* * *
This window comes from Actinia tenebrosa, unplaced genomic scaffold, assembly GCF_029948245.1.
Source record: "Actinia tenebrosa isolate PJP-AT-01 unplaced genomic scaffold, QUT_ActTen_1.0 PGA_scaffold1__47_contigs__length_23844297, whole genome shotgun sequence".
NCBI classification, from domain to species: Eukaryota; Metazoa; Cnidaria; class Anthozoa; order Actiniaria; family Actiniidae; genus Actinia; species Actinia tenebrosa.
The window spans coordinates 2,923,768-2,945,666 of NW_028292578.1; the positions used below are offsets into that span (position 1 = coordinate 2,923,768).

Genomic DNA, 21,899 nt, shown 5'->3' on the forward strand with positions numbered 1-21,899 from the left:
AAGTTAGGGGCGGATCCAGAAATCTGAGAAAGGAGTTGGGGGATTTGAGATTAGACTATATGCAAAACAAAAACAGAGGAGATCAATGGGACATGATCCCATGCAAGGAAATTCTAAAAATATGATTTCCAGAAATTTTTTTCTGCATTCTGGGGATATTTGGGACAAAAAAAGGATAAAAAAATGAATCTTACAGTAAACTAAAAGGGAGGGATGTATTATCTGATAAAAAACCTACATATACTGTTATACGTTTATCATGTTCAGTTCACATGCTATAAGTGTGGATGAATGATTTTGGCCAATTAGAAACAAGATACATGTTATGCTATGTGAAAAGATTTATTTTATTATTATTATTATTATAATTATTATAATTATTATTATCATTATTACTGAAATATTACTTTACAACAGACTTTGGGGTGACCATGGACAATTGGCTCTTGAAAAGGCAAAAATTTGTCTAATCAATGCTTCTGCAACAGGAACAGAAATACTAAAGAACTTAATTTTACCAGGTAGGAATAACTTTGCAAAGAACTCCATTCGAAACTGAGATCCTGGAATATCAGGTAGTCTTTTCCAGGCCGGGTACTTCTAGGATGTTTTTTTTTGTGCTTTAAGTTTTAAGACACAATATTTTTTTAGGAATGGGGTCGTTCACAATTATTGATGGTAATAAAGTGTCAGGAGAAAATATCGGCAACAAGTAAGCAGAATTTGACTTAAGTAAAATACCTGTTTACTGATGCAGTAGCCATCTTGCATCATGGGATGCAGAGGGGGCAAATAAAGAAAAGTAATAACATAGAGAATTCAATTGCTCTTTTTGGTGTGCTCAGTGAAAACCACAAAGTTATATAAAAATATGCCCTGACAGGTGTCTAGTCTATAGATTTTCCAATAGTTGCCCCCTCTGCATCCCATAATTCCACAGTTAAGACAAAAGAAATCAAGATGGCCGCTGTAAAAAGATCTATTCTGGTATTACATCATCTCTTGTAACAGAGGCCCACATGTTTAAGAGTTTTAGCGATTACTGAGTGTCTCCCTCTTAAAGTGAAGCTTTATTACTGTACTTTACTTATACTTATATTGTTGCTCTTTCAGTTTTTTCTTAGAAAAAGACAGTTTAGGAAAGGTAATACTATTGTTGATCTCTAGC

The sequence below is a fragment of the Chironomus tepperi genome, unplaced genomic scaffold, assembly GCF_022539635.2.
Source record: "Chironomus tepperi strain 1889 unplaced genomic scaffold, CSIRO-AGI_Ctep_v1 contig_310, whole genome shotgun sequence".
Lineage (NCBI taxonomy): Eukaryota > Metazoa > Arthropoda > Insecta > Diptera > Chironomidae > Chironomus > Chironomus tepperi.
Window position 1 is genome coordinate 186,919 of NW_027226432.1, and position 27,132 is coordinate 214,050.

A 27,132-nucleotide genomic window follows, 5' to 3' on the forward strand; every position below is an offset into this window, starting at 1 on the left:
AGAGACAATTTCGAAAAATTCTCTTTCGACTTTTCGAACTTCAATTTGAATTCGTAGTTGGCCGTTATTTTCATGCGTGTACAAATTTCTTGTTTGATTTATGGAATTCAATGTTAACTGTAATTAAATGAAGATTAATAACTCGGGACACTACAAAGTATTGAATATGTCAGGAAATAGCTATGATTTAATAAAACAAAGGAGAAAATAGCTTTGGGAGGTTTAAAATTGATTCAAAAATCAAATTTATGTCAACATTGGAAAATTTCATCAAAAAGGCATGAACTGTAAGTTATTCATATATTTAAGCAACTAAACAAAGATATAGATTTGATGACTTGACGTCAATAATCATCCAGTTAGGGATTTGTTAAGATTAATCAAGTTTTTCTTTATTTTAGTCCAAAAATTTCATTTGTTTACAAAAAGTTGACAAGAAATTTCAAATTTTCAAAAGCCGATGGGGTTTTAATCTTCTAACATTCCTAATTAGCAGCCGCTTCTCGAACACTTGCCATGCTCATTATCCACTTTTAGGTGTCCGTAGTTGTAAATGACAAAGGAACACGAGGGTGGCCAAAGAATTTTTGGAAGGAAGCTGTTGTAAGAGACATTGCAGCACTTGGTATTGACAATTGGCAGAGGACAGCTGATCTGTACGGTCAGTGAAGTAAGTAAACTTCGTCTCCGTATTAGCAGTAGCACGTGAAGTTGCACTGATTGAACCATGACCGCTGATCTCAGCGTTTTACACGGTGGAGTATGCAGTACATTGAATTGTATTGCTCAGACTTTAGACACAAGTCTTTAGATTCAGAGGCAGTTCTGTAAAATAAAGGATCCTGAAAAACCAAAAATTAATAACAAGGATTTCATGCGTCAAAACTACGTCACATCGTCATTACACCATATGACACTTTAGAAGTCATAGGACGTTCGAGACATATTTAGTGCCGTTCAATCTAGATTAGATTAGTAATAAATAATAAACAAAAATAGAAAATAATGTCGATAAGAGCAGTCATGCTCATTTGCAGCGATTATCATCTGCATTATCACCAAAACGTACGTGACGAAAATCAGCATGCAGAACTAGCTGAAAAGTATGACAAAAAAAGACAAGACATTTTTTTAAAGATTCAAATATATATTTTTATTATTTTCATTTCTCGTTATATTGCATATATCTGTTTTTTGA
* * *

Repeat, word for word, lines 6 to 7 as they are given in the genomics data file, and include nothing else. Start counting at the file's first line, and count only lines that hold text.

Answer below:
AAGTTAGGGGCGGATCCAGAAATCTGAGAAAGGAGTTGGGGGATTTGAGATTAGACTATATGCAAAACAAAAACAGAGGAGATCAATGGGACATGATCCCATGCAAGGAAATTCTAAAAATATGATTTCCAGAAATTTTTTTCTGCATTCTGGGGATATTTGGGACAAAAAAAGGATAAAAAAATGAATCTTACAGTAAACTAAAAGGGAGGGATGTATTATCTGATAAAAAACCTACATATACTGTTATACGTTTATCATGTTCAGTTCACATGCTATAAGTGTGGATGAATGATTTTGGCCAATTAGAAACAAGATACATGTTATGCTATGTGAAAAGATTTATTTTATTATTATTATTATTATAATTATTATAATTATTATTATCATTATTACTGAAATATTACTTTACAACAGACTTTGGGGTGACCATGGACAATTGGCTCTTGAAAAGGCAAAAATTTGTCTAATCAATGCTTCTGCAACAGGAACAGAAATACTAAAGAACTTAATTTTACCAGGTAGGAATAACTTTGCAAAGAACTCCATTCGAAACTGAGATCCTGGAATATCAGGTAGTCTTTTCCAGGCCGGGTACTTCTAGGATGTTTTTTTTTGTGCTTTAAGTTTTAAGACACAATATTTTTTTAGGAATGGGGTCGTTCACAATTATTGATGGTAATAAAGTGTCAGGAGAAAATATCGGCAACAAGTAAGCAGAATTTGACTTAAGTAAAATACCTGTTTACTGATGCAGTAGCCATCTTGCATCATGGGATGCAGAGGGGGCAAATAAAGAAAAGTAATAACATAGAGAATTCAATTGCTCTTTTTGGTGTGCTCAGTGAAAACCACAAAGTTATATAAAAATATGCCCTGACAGGTGTCTAGTCTATAGATTTTCCAATAGTTGCCCCCTCTGCATCCCATAATTCCACAGTTAAGACAAAAGAAATCAAGATGGCCGCTGTAAAAAGATCTATTCTGGTATTACATCATCTCTTGTAACAGAGGCCCACATGTTTAAGAGTTTTAGCGATTACTGAGTGTCTCCCTCTTAAAGTGAAGCTTTATTACTGTACTTTACTTATACTTATATTGTTGCTCTTTCAGTTTTTTCTTAGAAAAAGACAGTTTAGGAAAGGTAATACTATTGTTGATCTCTAGC

The sequence below is a fragment of the Chironomus tepperi genome, unplaced genomic scaffold, assembly GCF_022539635.2.